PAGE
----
Kitsune Review: Bread Just Short of Life-Changing, Plus Lots More to Love

Phil Vettel
Kitsune is not the next big Japanese thing. At 24 seats, including those along the bar, Kitsune is not about to be the next big anything. This latest effort from Iliana Regan (Elizabeth) is, like every other concept she's opened, intimate, highly personal and as adorably precious as the cartoon-y...

Kitsune is not the next big Japanese thing. At 24 seats, including those along the bar, Kitsune is not about to be the next big anything.

This latest effort from Iliana Regan (Elizabeth) is, like every other concept she's opened, intimate, highly personal and as adorably precious as the cartoon-y figurines she employs as decoration.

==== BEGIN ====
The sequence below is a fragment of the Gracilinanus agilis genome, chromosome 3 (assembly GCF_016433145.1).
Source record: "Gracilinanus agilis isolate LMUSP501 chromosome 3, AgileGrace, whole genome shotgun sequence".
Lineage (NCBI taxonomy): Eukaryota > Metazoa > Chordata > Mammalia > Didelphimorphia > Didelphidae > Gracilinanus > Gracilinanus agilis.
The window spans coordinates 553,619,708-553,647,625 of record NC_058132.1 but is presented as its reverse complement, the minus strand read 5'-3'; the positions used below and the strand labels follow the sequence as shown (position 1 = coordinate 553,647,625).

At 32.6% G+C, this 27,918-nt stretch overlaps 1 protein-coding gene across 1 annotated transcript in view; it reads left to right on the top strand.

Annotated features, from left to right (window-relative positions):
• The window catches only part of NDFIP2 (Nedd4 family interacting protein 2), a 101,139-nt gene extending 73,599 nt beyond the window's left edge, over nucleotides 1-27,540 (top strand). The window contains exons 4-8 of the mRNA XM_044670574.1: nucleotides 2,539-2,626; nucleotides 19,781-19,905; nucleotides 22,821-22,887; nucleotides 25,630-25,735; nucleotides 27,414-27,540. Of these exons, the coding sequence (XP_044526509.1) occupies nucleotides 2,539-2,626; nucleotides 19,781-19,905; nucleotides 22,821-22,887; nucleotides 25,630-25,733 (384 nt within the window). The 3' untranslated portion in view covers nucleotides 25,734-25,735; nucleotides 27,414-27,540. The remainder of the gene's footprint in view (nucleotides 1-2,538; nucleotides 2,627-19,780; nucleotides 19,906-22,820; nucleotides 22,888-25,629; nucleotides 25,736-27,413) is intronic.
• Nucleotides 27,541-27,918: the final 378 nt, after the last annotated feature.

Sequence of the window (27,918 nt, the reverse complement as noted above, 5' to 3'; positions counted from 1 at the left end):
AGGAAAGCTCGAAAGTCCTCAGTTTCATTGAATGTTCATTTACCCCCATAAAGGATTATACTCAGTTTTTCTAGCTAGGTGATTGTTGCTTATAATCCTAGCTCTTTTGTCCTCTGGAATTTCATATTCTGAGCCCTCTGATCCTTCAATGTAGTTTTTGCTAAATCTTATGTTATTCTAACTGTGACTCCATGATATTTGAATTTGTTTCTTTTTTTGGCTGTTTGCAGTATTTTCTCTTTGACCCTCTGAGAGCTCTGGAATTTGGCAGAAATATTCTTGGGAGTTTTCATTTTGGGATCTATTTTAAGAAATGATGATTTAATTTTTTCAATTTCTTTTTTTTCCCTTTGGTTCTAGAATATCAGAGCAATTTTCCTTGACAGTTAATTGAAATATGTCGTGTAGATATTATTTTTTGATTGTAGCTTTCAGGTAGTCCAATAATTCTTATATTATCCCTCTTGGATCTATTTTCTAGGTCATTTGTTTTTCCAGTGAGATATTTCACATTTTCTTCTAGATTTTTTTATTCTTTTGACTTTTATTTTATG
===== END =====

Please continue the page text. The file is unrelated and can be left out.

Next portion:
Regan, from her work at Elizabeth and the short-lived Bunny the microbakery, (which ended prematurely because of a partnership dispute), has a well-earned reputation as a forager par excellence, with an appreciation for Midwest produce that borders on the devotional. Kitsune, unsurprisingly, applies Regan's well-established local ethos to her fascination with Japanese flavors.

Authenticity is not the goal.

Find out why at the Chicago Tribune.